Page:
Here the chambers were bigger, and other passages broke off to dip further into the silent darkness underground. The party were wary, scouting down side passages and sending Nanook up ahead to warn of danger, but the promise of exploration and danger didn’t tempt them. The wagon tracks – clearer now the passage had widened – led stadily onwards, and they chose to follow them. If they had been made by people, then logically they must lead to where people could be found – and people would know the way back to the surface.
Another day or so of travel – this time with sleep – saw them pass more abandoned, broken wagons, along with small campsites that showed signs of use within the last week or so. Aside from that, though, they saw no signs of life, and boredom started to set in.1
Just as they were beginning to reach their wits end – and starting to worry about supplies – the tunnel widened into a much larger cavern that stretched further than even the full light of their driftglob Orby could reach. Other tunnels emptied into it; the floor was criss-crossed with footprints and wagon tracks, and the space was filled with the debris of discarded tools, scraps of rotten food that had been dropped, and other evidence of regular usage.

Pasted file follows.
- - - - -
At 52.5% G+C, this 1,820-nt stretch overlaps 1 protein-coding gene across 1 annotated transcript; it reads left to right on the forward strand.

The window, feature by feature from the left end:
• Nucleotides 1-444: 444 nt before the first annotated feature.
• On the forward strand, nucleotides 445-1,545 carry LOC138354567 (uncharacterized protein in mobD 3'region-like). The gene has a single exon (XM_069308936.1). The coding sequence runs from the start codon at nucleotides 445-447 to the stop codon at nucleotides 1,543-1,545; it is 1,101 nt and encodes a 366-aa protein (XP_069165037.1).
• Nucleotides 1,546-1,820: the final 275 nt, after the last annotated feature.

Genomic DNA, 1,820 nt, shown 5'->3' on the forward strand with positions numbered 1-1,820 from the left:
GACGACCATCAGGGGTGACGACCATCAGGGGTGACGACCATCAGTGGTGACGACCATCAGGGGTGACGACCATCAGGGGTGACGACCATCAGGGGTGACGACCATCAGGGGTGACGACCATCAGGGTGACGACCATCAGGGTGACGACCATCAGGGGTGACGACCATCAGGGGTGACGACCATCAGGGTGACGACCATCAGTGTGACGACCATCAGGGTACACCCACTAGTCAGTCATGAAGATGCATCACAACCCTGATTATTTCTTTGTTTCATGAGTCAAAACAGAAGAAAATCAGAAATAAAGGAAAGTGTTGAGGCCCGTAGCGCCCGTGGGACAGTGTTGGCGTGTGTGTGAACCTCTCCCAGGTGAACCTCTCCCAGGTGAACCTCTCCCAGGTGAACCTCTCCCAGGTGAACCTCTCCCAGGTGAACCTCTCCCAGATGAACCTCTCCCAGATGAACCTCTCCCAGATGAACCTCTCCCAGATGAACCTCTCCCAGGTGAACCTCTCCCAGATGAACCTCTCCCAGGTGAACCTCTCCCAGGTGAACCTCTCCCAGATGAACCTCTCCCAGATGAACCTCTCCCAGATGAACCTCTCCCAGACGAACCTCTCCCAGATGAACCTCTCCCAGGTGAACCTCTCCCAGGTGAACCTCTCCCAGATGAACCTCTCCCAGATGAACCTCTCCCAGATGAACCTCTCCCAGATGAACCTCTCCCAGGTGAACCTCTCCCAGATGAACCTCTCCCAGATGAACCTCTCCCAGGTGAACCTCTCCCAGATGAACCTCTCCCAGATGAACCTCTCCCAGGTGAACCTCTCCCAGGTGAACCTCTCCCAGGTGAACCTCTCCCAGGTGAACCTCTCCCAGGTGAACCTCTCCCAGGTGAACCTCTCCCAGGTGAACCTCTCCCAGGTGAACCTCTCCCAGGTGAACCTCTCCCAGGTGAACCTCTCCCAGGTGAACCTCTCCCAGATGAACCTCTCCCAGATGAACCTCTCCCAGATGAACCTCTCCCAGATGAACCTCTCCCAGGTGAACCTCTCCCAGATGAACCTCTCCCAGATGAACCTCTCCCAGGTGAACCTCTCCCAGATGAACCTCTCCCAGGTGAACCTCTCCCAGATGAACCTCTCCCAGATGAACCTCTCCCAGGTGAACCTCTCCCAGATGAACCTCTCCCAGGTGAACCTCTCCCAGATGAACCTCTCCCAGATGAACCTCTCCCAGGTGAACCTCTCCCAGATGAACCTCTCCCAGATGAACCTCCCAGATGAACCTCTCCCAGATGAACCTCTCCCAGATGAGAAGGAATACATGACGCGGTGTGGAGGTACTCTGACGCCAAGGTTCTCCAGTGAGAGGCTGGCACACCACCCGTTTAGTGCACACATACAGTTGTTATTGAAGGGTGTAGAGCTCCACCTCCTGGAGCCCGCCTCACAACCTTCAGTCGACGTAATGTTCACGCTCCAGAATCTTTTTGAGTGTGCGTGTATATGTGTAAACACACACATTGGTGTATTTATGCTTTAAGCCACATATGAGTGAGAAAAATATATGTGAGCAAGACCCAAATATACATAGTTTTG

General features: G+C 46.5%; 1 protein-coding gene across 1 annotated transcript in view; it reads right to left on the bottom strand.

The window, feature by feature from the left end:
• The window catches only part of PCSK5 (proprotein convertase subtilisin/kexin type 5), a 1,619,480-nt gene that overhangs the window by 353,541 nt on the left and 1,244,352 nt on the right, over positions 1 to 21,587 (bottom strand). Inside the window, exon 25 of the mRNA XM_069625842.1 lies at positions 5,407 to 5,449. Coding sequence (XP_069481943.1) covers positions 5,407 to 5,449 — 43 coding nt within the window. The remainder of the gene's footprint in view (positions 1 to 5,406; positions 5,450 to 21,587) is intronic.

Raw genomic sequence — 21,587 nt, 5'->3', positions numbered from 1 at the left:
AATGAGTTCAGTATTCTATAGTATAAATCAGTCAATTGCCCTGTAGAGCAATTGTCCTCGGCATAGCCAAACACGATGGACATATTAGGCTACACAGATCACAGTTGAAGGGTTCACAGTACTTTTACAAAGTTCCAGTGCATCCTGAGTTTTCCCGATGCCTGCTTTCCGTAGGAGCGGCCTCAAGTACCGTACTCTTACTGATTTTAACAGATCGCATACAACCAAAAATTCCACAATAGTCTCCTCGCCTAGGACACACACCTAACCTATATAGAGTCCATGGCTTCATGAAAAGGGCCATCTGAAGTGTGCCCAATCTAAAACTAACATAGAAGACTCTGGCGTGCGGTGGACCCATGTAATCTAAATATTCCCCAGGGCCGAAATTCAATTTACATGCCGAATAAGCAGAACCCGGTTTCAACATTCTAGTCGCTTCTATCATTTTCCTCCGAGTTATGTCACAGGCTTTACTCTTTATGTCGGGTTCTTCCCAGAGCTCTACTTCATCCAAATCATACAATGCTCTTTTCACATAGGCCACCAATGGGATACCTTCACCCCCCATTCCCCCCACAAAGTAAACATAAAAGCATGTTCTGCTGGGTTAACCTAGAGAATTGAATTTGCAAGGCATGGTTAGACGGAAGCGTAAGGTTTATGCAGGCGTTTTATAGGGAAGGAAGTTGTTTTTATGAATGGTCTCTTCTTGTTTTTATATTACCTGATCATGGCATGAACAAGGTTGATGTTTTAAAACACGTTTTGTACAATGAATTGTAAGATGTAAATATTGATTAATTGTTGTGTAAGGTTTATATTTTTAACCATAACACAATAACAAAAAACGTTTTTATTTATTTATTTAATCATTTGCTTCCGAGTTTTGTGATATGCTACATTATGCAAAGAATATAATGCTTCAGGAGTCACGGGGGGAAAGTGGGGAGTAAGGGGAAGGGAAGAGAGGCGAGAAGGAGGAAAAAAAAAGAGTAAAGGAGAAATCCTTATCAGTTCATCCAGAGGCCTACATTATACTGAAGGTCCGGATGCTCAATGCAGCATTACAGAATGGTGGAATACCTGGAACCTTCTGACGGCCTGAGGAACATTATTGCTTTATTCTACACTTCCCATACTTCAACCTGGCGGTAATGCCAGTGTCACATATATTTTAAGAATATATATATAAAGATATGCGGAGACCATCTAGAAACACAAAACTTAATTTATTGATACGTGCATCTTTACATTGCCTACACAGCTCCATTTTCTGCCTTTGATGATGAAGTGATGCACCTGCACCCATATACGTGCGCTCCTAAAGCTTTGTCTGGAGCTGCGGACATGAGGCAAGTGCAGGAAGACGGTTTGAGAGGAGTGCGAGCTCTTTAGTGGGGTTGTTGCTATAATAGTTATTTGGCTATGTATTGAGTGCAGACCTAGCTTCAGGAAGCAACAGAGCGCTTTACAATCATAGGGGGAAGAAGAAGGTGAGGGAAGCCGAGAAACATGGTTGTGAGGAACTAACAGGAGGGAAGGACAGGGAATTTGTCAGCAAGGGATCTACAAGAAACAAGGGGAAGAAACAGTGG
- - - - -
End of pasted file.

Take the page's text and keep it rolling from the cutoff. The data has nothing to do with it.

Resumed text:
It was another hour of walking across this enormous cavern before they saw anything new. As their light played out through the darkness, it came to a deep rift in the earth well over a hundred feet wide. A long, sturdy-looking bridge stretched out across it, with deep grooves in the stone marking the place where countless wagons had been rolled over its surface. The far end was out of sight, but it was clear they had reached their destination.
They set out across the bridge. The cavern below was vast, with no bottom in sight – only rock, and darkness. As they crossed their lights began to illuminate tall worked-stone walls on the far side, with a small stone hut sitting beside a gate in the wall. Dark forms could be seen crouching atop the wall, and the glimmer of steel spoke of crossbows pointed their way.